hen he found out we were foreign, he invited us inside for a coffee. It was quite an interesting visit! It turned out to be a dacha – a kind of summer house. He didn’t live there permanently (he said he lived only 500 m away, in the city) and was still renovating it. He was there with 2 young children. He showed us lots of photos of his family and friends. He had worked on a fishing boat in Norway for a while and learnt some English. When we left, we had to take some photos as he wanted a souvenir :)

We decided to walk back to the hotel and drive to the soldier instead. There were lots of dachas in this area, they looked quite nice. I don’t really understand why people don’t live there permanently instead of in the large apartment blocks but I guess there is a reason for that. We also found this abandoned van. These vans are common in Russia – they look like a Russian version of the VW camper van :)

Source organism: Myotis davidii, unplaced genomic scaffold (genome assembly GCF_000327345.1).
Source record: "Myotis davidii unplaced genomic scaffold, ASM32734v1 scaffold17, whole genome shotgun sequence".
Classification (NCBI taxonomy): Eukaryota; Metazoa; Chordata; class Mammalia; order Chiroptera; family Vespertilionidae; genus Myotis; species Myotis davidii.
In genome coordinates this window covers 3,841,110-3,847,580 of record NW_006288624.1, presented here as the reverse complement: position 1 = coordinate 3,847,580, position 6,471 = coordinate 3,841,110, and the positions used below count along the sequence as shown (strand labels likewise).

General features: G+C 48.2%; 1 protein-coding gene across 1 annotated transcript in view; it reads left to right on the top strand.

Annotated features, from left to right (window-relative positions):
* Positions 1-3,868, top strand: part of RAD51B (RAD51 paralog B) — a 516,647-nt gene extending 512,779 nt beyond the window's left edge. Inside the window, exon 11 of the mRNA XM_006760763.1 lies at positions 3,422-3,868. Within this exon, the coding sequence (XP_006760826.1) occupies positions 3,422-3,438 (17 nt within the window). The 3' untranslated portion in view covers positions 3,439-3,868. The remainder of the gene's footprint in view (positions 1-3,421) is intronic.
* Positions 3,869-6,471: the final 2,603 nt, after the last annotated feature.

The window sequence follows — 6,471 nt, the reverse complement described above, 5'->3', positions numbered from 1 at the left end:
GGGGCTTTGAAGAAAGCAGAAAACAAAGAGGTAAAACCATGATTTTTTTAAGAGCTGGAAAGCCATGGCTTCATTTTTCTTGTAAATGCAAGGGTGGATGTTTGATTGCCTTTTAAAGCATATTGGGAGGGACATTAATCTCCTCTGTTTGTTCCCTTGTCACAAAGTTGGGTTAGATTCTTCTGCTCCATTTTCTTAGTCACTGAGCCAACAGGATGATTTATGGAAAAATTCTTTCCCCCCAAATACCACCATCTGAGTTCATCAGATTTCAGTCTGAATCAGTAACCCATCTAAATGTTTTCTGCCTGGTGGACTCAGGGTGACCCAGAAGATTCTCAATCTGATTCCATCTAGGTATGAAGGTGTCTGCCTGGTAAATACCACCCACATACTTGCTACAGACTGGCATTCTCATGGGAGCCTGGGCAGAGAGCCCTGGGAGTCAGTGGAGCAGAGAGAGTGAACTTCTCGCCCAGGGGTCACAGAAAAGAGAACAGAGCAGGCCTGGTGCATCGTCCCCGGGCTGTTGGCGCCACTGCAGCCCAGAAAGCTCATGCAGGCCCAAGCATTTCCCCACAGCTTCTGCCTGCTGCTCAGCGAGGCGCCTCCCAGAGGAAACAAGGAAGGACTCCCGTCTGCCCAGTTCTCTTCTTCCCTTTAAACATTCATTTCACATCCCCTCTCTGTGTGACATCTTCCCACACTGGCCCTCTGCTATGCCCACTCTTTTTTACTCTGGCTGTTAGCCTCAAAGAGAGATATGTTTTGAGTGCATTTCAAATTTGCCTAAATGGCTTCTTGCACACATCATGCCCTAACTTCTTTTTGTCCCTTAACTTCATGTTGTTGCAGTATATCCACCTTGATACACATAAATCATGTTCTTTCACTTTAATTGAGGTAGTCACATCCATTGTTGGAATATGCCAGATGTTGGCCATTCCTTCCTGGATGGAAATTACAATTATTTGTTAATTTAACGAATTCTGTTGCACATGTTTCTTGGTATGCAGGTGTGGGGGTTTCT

Just a picture of some art on a building wall. Most of the art you find is related to ships. I love the aurora in this one!

On the main square, there was a big heart made out of ice. It looks like some people attached scarves to the bottom of it, no idea why. Two giggly girls kept jumping up, reaching for something… turns out there were coins frozen into the ice, and they were trying to get one out :D

By mid afternoon, we had done a lot of walking – time for a break! We passed this huge bakery/cafe, with lots of choice. Lots of cakes :) I chose a banana chocolate one (no surprise there) and ordered a hot chocolate to go with it. The hot chocolate was more like chocolate sauce, very thick – but very nice :)

After walking back to the hotel, we drove to the soldier up on the hill. He’s called Alosha and symbolises the unknown soldier. The statue is more than 30 m high and really quite impressive. You can see how small the people are next to him…